Is The NET Natter support groups right for me?


The Ann Edgar Charitable Trust (aect) charity offers a support network to people with nets, carcinoid syndrome and their families and friends in Scotland.  The charity works independently as well as working in association with UK charity – Net Patient Foundation.

As part of the support services.  Folk affected by nets & carcinoid syndrome get together – informally and socially.  We chat, share experiences and very often laugh loudly.  Gives a chance to air our views, meet new people and strike up friendships.

Yesterday was my hubby’s 49th birthday.  There was a meeting arranged for the same day.  I asked Steve if he wanted to go to meeting or give it a miss since it was his birthday.  Not everyone’s idea of a perfect birthday night – spending time with people talking about injections, bowel habits, surgery etc.  Steve being Steve wanted us to go.   So we went out for dinner one our own and then headed to meet the others.

When we arrived at the pub the others were sitting at a large table in the bustling pub blethering away.  As usual a warm hello from everyone.  The pub setting is and ideal location.  Far away from hospitals; this non clinical setting Allows you to drop your guard and open up.  You find yourself sharing and telling of what has gone on since we last met up.  While friends and family can be a lifeline offering support and help sometimes I find myself halting and not actually saying how I really feel or how things have been.   The group has a very relaxed atmosphere and when you share an experience you do know others know how it really is.  Nothing helps better to lift the weight when someone says to you, yes I understand or I know how you feel.

Last night was the first meeting since Anne passed away.  I was feeling apprehensive.  It was anne that would tuck a label in whenever it was showing, grab my cheek softly with her index finger and thumb and ask how I am. Anne was such a loving friendly  lady who had time for everyone.  Her smile, kind words and sense of humour is what I will miss most.

Five minutes in and the knot in my tummy had subsided.  Sitting on the table was a large cake box.  Barbara, one of the members had baked a cake for Steve’s birthday.  Everyone was chatting away, talking about all sorts.  While we do share health experiences, we do actually talk about our everyday lives, our families, etc.  as well as football, golf, TV, holidays, and much more.  We had a newbie and her husband last night.  I’m sure she got a lot out of it and will be back.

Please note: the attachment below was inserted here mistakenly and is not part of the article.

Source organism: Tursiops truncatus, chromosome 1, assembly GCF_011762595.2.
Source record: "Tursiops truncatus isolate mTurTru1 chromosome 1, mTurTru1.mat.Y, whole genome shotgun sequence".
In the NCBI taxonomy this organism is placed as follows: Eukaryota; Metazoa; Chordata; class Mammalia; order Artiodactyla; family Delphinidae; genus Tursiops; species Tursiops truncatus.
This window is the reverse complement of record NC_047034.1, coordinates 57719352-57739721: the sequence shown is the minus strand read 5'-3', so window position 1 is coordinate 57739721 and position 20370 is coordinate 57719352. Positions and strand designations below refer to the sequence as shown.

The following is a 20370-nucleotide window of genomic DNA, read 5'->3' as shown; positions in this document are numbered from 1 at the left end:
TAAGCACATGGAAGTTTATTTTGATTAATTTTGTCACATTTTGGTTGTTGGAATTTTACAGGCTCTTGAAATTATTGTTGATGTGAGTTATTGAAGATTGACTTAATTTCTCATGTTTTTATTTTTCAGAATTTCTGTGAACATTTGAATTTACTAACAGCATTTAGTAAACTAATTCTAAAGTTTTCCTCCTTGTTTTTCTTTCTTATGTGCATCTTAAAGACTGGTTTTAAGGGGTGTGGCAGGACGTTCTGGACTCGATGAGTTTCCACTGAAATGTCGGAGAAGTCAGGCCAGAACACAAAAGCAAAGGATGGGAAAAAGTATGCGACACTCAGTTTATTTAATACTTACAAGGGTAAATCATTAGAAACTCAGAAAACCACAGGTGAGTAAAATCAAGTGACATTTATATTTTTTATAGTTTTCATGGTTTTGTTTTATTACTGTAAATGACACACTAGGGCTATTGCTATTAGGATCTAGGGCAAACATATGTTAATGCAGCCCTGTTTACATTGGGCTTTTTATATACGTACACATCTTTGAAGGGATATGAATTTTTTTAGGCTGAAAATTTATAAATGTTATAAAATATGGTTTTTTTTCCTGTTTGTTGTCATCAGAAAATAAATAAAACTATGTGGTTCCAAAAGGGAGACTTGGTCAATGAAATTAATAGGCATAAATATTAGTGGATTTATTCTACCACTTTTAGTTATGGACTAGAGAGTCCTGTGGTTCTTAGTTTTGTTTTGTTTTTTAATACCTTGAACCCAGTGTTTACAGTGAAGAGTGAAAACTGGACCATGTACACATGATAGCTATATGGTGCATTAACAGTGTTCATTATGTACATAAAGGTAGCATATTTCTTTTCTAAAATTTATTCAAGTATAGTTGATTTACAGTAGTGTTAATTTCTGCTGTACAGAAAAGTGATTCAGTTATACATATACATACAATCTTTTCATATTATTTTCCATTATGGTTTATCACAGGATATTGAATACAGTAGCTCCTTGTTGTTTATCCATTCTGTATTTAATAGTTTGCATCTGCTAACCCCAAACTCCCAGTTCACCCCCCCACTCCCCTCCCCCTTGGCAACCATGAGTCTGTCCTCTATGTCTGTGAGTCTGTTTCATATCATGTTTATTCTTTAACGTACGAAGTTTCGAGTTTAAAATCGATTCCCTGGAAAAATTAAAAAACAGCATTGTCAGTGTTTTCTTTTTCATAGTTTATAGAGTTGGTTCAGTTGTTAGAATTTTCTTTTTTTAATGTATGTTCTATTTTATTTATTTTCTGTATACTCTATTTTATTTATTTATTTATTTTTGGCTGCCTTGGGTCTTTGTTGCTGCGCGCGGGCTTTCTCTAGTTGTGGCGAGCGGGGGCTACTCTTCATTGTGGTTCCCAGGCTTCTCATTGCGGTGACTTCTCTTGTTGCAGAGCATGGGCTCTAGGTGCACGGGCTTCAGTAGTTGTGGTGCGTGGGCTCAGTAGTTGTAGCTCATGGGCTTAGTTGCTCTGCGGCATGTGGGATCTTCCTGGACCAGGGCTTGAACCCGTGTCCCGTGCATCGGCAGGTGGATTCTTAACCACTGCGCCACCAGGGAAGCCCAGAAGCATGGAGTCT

An hour and a half in and we all shared Steve’s cake.  Barbara is a wonderful baker and the cake was delicious.  Conversations were flowing and everyone appeared to be relaxed and at ease in chatting.  The great benefit of the group is there is no cliquieness.  I’m sure even though it was a first social meeting for two of the people there they felt welcome with no awkwardness and able to talk freely.  As a group there are never hard and fast rules.    There is no fixed agenda or timings. You can stay for as long as you want or have the time.  No one would take offence if you came for half an hour and left or if you stayed for the duration of the evening.

We arrived at the pub at 7.40pm and left at 10.30pm.  On the way home in the car, Steve and I chatted about our personal feelings of the evening.  The half hour journey home flew in :  probably due to the pair of us nattering.  Usually I am tucked up in bed by this time.  I guess going out and meeting the others had me wrapped up in conversation and even gave me positive energy.

To think I was sceptical of going to meetings.  Worried they would be unwelcoming and regimental with rules and a set schedule.  I shouldn’t have been doubtful in the least.   I’m looking forward to our next hook up.

Finding the right hotel just got a whole lot easier -

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